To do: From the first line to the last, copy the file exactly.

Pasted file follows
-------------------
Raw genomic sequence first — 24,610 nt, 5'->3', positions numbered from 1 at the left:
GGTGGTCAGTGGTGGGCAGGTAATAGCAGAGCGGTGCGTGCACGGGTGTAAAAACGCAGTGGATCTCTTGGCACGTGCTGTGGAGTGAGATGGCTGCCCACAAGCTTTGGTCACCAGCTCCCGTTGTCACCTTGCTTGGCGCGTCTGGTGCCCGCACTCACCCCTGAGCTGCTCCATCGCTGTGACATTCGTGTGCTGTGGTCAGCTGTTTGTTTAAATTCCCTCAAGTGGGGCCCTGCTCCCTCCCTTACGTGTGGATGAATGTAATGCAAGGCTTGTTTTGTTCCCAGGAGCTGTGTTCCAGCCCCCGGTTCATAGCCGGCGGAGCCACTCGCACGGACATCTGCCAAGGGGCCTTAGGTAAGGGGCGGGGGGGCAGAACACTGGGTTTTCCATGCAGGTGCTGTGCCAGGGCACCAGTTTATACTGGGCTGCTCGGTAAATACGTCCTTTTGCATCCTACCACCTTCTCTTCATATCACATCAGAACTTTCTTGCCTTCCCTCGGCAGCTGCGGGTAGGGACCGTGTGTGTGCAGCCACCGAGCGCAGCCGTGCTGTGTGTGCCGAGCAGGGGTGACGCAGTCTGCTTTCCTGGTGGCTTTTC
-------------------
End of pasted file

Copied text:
Raw genomic sequence first — 24,610 nt, 5'->3', positions numbered from 1 at the left:
GGTGGTCAGTGGTGGGCAGGTAATAGCAGAGCGGTGCGTGCACGGGTGTAAAAACGCAGTGGATCTCTTGGCACGTGCTGTGGAGTGAGATGGCTGCCCACAAGCTTTGGTCACCAGCTCCCGTTGTCACCTTGCTTGGCGCGTCTGGTGCCCGCACTCACCCCTGAGCTGCTCCATCGCTGTGACATTCGTGTGCTGTGGTCAGCTGTTTGTTTAAATTCCCTCAAGTGGGGCCCTGCTCCCTCCCTTACGTGTGGATGAATGTAATGCAAGGCTTGTTTTGTTCCCAGGAGCTGTGTTCCAGCCCCCGGTTCATAGCCGGCGGAGCCACTCGCACGGACATCTGCCAAGGGGCCTTAGGTAAGGGGCGGGGGGGCAGAACACTGGGTTTTCCATGCAGGTGCTGTGCCAGGGCACCAGTTTATACTGGGCTGCTCGGTAAATACGTCCTTTTGCATCCTACCACCTTCTCTTCATATCACATCAGAACTTTCTTGCCTTCCCTCGGCAGCTGCGGGTAGGGACCGTGTGTGTGCAGCCACCGAGCGCAGCCGTGCTGTGTGTGCCGAGCAGGGGTGACGCAGTCTGCTTTCCTGGTGGCTTTTC